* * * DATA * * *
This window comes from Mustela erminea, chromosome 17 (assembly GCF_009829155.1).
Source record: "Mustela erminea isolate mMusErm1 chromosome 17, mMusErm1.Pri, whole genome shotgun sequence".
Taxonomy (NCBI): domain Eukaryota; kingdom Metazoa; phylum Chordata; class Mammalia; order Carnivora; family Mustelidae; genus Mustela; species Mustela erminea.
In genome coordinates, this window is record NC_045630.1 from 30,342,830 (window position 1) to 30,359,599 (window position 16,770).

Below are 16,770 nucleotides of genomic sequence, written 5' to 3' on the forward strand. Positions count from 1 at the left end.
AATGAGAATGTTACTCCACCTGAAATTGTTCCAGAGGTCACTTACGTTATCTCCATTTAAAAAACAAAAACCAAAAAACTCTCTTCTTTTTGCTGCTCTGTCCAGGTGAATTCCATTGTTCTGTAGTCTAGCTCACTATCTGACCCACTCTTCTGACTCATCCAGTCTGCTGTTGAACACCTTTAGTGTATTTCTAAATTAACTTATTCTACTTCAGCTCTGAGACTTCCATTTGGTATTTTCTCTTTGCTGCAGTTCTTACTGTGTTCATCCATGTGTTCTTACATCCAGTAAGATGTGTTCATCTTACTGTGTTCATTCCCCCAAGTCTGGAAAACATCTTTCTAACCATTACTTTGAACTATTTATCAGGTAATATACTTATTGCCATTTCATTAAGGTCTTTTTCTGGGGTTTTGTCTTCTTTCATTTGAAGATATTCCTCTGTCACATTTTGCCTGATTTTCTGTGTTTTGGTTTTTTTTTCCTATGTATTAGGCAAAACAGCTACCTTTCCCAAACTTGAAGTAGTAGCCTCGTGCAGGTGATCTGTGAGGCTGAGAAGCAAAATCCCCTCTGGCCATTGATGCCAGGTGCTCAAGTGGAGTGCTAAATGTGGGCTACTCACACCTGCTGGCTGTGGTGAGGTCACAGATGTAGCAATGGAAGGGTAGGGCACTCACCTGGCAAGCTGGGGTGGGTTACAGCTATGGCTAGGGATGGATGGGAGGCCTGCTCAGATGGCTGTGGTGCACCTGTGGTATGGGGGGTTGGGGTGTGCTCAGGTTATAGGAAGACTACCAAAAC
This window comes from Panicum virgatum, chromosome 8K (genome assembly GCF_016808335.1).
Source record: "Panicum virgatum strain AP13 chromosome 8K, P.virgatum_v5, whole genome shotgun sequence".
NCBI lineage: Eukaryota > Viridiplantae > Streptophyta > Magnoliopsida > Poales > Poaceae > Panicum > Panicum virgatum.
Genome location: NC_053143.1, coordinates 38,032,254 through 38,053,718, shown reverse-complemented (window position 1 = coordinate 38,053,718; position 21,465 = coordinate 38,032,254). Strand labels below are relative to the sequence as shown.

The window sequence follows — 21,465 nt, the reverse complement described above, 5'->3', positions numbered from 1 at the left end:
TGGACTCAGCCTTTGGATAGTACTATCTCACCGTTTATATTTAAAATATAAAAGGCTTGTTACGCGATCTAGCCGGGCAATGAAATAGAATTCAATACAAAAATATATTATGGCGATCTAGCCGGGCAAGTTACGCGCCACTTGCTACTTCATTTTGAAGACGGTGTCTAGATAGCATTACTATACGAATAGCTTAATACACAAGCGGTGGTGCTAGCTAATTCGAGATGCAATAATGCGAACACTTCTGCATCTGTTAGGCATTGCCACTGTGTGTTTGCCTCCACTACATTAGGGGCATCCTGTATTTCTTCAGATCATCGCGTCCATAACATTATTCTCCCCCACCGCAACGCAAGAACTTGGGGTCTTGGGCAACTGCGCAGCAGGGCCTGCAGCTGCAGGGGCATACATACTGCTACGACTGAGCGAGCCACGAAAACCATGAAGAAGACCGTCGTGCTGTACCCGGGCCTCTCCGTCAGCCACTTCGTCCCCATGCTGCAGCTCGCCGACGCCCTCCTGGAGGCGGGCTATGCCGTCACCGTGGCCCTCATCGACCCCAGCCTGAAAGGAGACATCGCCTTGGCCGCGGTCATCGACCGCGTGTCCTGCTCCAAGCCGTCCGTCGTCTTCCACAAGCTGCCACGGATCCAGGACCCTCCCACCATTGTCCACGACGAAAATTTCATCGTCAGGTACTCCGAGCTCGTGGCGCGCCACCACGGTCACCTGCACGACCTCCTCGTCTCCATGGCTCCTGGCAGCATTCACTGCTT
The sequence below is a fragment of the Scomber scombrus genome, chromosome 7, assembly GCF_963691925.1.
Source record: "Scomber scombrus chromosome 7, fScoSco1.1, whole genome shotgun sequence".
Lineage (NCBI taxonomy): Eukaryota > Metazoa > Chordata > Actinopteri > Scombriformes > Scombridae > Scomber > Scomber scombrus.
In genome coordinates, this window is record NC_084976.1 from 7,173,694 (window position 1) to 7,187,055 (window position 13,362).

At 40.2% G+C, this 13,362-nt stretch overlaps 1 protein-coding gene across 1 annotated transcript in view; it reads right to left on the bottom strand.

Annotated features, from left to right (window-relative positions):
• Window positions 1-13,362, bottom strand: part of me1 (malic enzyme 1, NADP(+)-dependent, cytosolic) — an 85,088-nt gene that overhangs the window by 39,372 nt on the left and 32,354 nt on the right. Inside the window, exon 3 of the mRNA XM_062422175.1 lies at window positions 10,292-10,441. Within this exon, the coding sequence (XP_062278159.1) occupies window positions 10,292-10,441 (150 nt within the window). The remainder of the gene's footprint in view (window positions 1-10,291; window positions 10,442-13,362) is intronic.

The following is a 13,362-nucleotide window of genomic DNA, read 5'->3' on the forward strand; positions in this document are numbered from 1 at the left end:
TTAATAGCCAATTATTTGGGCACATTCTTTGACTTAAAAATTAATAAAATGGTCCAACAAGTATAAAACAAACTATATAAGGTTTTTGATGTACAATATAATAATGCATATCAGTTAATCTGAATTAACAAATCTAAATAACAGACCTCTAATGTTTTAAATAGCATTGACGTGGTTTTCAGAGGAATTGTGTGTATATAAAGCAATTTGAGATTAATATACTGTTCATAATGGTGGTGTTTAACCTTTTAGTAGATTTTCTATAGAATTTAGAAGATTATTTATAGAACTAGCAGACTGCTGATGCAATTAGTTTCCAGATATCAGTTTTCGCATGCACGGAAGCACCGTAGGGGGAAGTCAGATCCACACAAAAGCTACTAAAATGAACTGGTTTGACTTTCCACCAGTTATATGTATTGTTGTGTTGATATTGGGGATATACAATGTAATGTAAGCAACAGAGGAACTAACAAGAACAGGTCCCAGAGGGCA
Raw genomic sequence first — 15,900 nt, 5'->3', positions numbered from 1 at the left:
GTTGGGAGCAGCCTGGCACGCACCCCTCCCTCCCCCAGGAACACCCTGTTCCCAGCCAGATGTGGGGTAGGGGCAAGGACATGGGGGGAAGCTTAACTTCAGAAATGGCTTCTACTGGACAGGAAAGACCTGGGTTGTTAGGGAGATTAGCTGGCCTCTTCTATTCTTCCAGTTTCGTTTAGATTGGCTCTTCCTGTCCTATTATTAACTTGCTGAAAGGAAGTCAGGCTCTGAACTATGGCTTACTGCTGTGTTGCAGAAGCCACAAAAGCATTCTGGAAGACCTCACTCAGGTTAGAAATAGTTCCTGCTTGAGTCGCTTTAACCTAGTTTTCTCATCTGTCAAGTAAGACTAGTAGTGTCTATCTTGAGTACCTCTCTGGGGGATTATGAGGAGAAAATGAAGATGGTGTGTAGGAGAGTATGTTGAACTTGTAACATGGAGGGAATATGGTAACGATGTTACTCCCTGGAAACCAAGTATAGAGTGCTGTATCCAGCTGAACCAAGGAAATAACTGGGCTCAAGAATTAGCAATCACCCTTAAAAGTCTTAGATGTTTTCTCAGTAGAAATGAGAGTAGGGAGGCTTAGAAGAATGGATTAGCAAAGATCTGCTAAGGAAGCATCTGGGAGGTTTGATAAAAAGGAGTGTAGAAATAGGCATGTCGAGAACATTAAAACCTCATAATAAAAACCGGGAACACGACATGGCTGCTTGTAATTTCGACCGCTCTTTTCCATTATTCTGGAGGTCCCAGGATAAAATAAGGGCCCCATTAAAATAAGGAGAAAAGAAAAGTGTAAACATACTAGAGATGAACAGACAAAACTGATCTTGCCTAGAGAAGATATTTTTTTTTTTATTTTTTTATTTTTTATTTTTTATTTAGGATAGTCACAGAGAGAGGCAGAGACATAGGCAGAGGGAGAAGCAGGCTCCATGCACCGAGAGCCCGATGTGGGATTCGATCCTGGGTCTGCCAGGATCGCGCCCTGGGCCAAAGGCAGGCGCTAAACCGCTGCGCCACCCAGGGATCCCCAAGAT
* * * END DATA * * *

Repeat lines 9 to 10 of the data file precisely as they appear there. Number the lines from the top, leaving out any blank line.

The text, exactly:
NCBI lineage: Eukaryota > Viridiplantae > Streptophyta > Magnoliopsida > Poales > Poaceae > Panicum > Panicum virgatum.
Genome location: NC_053143.1, coordinates 38,032,254 through 38,053,718, shown reverse-complemented (window position 1 = coordinate 38,053,718; position 21,465 = coordinate 38,032,254). Strand labels below are relative to the sequence as shown.